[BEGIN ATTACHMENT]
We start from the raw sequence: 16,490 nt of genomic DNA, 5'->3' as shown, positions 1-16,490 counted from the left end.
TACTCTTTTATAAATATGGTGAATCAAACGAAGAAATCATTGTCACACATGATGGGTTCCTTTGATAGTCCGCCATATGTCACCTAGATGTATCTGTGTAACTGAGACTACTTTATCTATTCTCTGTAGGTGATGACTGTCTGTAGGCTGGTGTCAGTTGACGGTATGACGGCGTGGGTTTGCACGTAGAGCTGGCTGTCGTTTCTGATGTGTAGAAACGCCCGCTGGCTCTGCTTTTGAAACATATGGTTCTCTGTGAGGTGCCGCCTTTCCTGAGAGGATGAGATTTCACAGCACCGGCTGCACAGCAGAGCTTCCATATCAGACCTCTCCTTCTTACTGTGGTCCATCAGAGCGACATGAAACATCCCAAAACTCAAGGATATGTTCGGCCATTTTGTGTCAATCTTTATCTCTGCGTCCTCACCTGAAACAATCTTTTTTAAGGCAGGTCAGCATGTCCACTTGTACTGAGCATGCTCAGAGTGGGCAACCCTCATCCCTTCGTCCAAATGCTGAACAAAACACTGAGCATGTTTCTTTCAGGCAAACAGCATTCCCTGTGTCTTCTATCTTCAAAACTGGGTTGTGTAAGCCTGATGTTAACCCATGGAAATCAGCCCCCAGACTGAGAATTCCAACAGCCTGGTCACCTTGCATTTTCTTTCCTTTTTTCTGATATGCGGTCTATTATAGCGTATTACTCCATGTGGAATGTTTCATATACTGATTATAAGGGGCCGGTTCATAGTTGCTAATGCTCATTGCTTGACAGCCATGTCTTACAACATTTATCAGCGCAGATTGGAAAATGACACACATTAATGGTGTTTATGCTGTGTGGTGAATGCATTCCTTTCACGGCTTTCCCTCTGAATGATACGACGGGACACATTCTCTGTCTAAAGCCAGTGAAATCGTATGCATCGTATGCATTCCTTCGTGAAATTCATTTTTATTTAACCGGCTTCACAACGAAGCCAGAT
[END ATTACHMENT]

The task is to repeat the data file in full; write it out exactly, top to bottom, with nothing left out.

We start from the raw sequence: 16,490 nt of genomic DNA, 5'->3' as shown, positions 1-16,490 counted from the left end.
TACTCTTTTATAAATATGGTGAATCAAACGAAGAAATCATTGTCACACATGATGGGTTCCTTTGATAGTCCGCCATATGTCACCTAGATGTATCTGTGTAACTGAGACTACTTTATCTATTCTCTGTAGGTGATGACTGTCTGTAGGCTGGTGTCAGTTGACGGTATGACGGCGTGGGTTTGCACGTAGAGCTGGCTGTCGTTTCTGATGTGTAGAAACGCCCGCTGGCTCTGCTTTTGAAACATATGGTTCTCTGTGAGGTGCCGCCTTTCCTGAGAGGATGAGATTTCACAGCACCGGCTGCACAGCAGAGCTTCCATATCAGACCTCTCCTTCTTACTGTGGTCCATCAGAGCGACATGAAACATCCCAAAACTCAAGGATATGTTCGGCCATTTTGTGTCAATCTTTATCTCTGCGTCCTCACCTGAAACAATCTTTTTTAAGGCAGGTCAGCATGTCCACTTGTACTGAGCATGCTCAGAGTGGGCAACCCTCATCCCTTCGTCCAAATGCTGAACAAAACACTGAGCATGTTTCTTTCAGGCAAACAGCATTCCCTGTGTCTTCTATCTTCAAAACTGGGTTGTGTAAGCCTGATGTTAACCCATGGAAATCAGCCCCCAGACTGAGAATTCCAACAGCCTGGTCACCTTGCATTTTCTTTCCTTTTTTCTGATATGCGGTCTATTATAGCGTATTACTCCATGTGGAATGTTTCATATACTGATTATAAGGGGCCGGTTCATAGTTGCTAATGCTCATTGCTTGACAGCCATGTCTTACAACATTTATCAGCGCAGATTGGAAAATGACACACATTAATGGTGTTTATGCTGTGTGGTGAATGCATTCCTTTCACGGCTTTCCCTCTGAATGATACGACGGGACACATTCTCTGTCTAAAGCCAGTGAAATCGTATGCATCGTATGCATTCCTTCGTGAAATTCATTTTTATTTAACCGGCTTCACAACGAAGCCAGAT